Once China has established the world state, it will be concerned with raising the prosperity of its subject populations, just as other colonial powers have been. One of its first measures to promote this objective will be to introduce worldwide eugenic programs. These will include programs of both positive and negative eugenics. With regard to negative eugenics, one of its first objectives will be to reverse the dysgenic fertility that appeared in Europe, the United States, and the rest of the economically developed world in the middle and later decades of the nineteenth century and persisted into the twentieth century and that developed later in most of the remainder of the world. It can be expected that in its European and North American provinces, the Chinese will introduce the same eugenic measures that had been pioneered in China, consisting of both the classical eugenics of parental licensing and the new eugenics of the mandatory use of embryo selection for conception. The Chinese may well also introduce the cloning of the elites of the European peoples. The Chinese will be aware that while they and other Oriental peoples have a higher average intelligence, the European peoples have a greater capacity for creative achievement, probably arising from a higher level of psychopathic personality, enabling them more easily to challenge existing ways of thinking and to produce creative innovations. This will be part of human genetic diversity that the Chinese will be keen to preserve and foster. They will regard the European peoples rather in the same way as the Romans regarded the Greeks after they had incorporated them into the Roman empire. Although the Romans had conquered the Greeks by their military superiority, they respected the Greeks for having developed a higher level of civilization than they themselves had been able to achieve. The Chinese will view their European subject peoples in a similar manner.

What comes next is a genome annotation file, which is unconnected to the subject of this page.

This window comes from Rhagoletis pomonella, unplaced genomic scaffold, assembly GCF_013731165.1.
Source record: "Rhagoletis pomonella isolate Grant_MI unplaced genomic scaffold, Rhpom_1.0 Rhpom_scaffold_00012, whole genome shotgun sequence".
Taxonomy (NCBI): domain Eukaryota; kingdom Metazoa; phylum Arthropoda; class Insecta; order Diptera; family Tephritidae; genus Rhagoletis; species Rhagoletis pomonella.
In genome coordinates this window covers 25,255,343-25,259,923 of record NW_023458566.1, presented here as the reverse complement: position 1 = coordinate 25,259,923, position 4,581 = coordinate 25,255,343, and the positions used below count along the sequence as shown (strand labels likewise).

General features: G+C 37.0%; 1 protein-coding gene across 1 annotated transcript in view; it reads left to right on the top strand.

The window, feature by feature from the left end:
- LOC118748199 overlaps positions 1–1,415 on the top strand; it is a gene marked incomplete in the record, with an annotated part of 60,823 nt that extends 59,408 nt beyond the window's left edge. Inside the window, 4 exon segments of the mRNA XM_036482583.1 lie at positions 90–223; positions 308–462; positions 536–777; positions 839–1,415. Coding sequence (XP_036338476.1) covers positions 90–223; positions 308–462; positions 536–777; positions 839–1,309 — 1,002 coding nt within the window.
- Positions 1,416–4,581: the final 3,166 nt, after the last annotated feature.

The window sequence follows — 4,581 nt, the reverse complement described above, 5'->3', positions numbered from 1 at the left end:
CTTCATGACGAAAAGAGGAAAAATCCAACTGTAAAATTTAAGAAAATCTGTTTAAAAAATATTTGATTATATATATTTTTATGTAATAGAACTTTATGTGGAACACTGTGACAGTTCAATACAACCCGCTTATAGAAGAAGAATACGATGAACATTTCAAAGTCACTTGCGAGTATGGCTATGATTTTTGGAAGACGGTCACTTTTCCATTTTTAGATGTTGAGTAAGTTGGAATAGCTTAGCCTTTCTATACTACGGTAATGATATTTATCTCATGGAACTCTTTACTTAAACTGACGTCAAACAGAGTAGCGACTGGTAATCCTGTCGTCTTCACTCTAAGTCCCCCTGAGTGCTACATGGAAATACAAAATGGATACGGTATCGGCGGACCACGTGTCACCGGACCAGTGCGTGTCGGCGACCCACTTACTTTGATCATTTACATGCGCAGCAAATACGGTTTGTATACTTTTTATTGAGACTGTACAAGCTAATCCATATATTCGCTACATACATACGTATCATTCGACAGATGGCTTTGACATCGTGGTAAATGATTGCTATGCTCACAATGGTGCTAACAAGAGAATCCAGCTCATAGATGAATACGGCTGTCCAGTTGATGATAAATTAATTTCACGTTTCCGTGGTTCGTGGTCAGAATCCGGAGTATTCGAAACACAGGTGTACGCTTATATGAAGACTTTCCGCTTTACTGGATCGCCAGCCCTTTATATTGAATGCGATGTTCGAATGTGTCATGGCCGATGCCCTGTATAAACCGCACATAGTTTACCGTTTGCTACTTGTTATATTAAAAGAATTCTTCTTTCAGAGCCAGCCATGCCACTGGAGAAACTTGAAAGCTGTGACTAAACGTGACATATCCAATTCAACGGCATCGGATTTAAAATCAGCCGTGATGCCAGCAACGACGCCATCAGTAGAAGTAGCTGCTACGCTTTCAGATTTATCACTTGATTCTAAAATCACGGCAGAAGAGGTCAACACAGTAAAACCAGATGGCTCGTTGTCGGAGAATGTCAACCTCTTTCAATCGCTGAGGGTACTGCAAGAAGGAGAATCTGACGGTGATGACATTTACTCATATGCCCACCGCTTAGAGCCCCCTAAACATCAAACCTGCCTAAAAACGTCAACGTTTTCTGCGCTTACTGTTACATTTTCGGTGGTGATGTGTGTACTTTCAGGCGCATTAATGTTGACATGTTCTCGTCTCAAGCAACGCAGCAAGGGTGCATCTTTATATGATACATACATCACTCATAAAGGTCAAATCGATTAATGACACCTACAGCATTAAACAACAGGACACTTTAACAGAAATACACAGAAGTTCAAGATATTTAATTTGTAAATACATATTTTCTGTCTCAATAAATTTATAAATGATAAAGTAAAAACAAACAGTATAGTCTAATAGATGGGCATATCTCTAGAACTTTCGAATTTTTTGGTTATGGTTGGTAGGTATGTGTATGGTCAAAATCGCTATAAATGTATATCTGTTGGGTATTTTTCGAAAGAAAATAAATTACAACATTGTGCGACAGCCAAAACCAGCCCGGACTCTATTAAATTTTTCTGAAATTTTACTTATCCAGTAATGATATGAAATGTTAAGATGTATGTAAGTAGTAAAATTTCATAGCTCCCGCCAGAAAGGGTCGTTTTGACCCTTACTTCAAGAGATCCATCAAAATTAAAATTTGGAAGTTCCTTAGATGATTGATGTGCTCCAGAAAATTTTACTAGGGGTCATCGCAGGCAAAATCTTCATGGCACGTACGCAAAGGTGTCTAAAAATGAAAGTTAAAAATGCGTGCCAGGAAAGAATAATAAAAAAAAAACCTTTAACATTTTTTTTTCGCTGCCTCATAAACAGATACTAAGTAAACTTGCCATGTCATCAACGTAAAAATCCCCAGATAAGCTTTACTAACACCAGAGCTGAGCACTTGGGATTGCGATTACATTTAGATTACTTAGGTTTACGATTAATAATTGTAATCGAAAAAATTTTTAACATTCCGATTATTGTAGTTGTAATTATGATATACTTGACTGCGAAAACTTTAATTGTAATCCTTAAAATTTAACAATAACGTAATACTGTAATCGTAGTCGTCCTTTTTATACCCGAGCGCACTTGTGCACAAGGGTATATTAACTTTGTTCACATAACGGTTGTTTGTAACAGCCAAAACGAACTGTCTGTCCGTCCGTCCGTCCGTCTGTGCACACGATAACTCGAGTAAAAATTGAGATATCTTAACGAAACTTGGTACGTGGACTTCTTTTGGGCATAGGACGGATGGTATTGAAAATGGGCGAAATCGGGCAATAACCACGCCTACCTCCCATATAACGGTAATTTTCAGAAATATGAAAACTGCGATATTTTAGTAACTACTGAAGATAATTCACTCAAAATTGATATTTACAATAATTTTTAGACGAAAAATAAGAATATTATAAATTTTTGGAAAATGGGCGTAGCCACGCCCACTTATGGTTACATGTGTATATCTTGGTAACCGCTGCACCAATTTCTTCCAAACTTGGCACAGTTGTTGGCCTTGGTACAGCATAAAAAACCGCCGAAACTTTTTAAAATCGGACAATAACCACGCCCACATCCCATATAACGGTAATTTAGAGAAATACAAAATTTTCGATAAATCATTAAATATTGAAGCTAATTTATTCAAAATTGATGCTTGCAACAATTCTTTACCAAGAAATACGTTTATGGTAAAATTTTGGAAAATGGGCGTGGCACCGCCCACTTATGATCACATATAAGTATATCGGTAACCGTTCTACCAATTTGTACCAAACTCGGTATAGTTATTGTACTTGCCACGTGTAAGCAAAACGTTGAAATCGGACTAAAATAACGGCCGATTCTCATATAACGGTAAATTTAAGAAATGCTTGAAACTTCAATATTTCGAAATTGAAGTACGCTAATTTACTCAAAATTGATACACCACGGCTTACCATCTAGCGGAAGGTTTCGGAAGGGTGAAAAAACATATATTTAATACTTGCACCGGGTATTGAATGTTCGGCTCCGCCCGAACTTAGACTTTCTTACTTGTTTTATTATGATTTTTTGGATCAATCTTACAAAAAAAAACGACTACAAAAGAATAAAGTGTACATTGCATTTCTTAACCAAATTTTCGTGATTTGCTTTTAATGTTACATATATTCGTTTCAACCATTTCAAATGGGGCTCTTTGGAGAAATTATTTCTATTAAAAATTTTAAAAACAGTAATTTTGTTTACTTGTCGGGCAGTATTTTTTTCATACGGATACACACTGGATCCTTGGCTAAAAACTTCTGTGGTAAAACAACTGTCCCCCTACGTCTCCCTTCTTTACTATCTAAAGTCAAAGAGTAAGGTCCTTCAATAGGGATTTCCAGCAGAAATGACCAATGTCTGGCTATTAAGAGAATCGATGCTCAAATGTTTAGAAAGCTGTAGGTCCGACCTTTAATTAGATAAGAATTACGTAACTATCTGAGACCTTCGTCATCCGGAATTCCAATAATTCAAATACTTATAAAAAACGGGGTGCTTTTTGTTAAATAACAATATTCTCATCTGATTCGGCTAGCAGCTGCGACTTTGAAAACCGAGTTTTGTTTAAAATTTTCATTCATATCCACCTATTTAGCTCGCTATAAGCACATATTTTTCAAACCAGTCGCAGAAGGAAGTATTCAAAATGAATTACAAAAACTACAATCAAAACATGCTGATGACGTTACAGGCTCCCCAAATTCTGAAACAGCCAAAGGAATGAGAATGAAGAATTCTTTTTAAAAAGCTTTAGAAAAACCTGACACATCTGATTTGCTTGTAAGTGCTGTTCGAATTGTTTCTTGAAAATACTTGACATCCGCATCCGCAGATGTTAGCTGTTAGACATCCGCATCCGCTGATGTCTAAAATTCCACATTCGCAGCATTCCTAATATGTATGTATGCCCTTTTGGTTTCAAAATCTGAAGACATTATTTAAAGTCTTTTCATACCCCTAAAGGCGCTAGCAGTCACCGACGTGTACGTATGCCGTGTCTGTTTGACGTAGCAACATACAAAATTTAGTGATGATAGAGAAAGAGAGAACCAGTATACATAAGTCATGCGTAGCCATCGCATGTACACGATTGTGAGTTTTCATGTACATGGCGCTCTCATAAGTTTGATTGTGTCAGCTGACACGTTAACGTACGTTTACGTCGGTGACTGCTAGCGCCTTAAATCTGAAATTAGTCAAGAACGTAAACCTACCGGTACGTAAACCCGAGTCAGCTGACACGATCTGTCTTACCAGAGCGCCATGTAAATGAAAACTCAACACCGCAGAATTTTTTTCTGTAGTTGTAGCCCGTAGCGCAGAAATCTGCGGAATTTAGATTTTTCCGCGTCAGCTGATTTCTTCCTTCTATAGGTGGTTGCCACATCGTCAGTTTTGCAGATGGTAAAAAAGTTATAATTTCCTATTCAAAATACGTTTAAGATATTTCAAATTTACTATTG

I do increasingly believe, as I’ve already written numerous times on this blog, that lack of creative potential of Chinese is way overstated. In the 20th century, they achieved a fair bit in terms of creativity at the highest levels, especially in STEM, in spite of very disadvantaged environmental circumstances. The Chinese did not develop modern science; I think though this has more to do with their having started later, civilization-wise, than the rest of the world due to limited scope and geographic obstacles than with their innate ability/personality. Agriculture and writing were independently developed in China substantially later than it was in Mesopotamia. I see an analogy here. Chinese often like to use the fact that Japan did not develop its own writing system to show contempt for this comparatively little country that Chinese themselves suffered so much from in modern times. This is clearly not because Japanese are less naturally talented (their IQ is about the same); they were basically too small to do so before Chinese characters were transmitted to them. There are actually quite a few Chinese who achieved at the highest levels of STEM (and even more Japanese), they are lesser known though due to their foreignness. As for names, there are quite a few, and one can easily find them online. I’ll go as far as Chen-Ning Yang in theoretical physics and Shing-Shen Chern in pure math.

Again, Chinese culture still lacks presence in the outside world, and China itself is still a developing country, though of course significant parts of China are basically at developed levels GDP wise. So even if Chinese are extremely good and creative, they have a harder time getting recognized and realizing their potential. This also has much to do with a relative lack of truly leading edge science culture and tradition in China, which will take some time. Transmission of knowledge from cultures and lands so far apart is by no means trivial.